How to Deal with Iran’s Growing and Imminent Threat: In Iraq and Beyond – In Conversation with Mithal Al-Alusi

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How to Deal with Iran’s Growing and Imminent Threat: In Iraq and Beyond – In Conversation with Mithal Al-Alusi

23rd March 2023 @ 12:00 pm - 1:00 pm

Iranian influence in Iraq has grown steadily since the toppling of Saddam Hussain’s government in 2003. Shia factions in Iraqi government such as the Islamic Dawa Party, Sadrist Movement and the Supreme Iraqi council have striven to improve relations between the two countries for twenty years and have achieved an entrenched political and economic partnership with the Islamic Republic of Iran. Beyond sectarian and economic ties, the last ten years have seen a deepening security partnership develop, specifically surrounding Iranian military assistance in Eastern Iraq in the fight against ISIS. Paramilitary groups connected to more than a dozen Iraqi political parties with ties to Iran have used violence and intimidation to crush opposition to Iranian influence in the country.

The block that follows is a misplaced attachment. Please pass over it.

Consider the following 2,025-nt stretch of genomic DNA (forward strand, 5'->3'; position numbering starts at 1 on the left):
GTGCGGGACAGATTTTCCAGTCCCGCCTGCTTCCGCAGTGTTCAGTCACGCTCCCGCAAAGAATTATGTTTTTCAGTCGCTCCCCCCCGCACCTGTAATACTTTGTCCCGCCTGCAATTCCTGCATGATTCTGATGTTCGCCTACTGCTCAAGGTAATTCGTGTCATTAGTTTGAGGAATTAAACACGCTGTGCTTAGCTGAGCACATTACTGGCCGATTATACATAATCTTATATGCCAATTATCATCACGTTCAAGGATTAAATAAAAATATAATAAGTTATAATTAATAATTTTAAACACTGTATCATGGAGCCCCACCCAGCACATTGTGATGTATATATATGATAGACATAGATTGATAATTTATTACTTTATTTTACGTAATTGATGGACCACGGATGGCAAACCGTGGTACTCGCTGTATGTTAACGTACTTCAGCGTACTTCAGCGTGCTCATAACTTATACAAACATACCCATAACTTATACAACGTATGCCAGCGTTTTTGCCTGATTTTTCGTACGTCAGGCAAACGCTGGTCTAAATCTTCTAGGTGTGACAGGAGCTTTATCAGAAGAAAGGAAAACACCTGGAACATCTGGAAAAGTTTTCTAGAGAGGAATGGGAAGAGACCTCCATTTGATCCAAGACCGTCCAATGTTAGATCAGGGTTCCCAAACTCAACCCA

The United States, and the Western World are put in a difficult position by these rapidly shifting dynamics. Beyond diplomatic pressure and limited economic coercion the options are limited. Economic pressure could threaten to drive Iraq closer into the hands of China and Iran, and without a meaningful physical presence in the region there is little that can be done to exercise American influence within Iraqi decision-making on the ground.

The Henry Jackson Society is pleased to welcome you to this meeting where an Iraqi politician and the former leader of the Iraq Ummah Party Mithal al-Alusi, and Dr Alan Mendoza will discuss the latest political developments in Iraq in relation to the growing Iranian influence in Iraq and the wider region, the implications of the growing and imminent nuclear development threat that Iran poses and how the West can best counter it.